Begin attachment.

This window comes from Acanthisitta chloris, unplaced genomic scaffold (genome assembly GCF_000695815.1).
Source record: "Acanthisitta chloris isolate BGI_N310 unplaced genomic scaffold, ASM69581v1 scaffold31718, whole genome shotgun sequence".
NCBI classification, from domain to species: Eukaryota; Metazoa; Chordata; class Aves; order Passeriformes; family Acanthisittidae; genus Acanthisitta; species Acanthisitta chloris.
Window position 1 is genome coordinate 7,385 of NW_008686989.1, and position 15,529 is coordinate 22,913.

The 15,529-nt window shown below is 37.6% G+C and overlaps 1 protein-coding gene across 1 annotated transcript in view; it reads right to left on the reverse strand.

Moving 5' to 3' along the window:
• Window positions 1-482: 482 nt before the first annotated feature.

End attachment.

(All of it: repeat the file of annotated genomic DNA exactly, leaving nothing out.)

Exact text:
This window comes from Acanthisitta chloris, unplaced genomic scaffold (genome assembly GCF_000695815.1).
Source record: "Acanthisitta chloris isolate BGI_N310 unplaced genomic scaffold, ASM69581v1 scaffold31718, whole genome shotgun sequence".
NCBI classification, from domain to species: Eukaryota; Metazoa; Chordata; class Aves; order Passeriformes; family Acanthisittidae; genus Acanthisitta; species Acanthisitta chloris.
Window position 1 is genome coordinate 7,385 of NW_008686989.1, and position 15,529 is coordinate 22,913.

The 15,529-nt window shown below is 37.6% G+C and overlaps 1 protein-coding gene across 1 annotated transcript in view; it reads right to left on the reverse strand.

Moving 5' to 3' along the window:
• Window positions 1-482: 482 nt before the first annotated feature.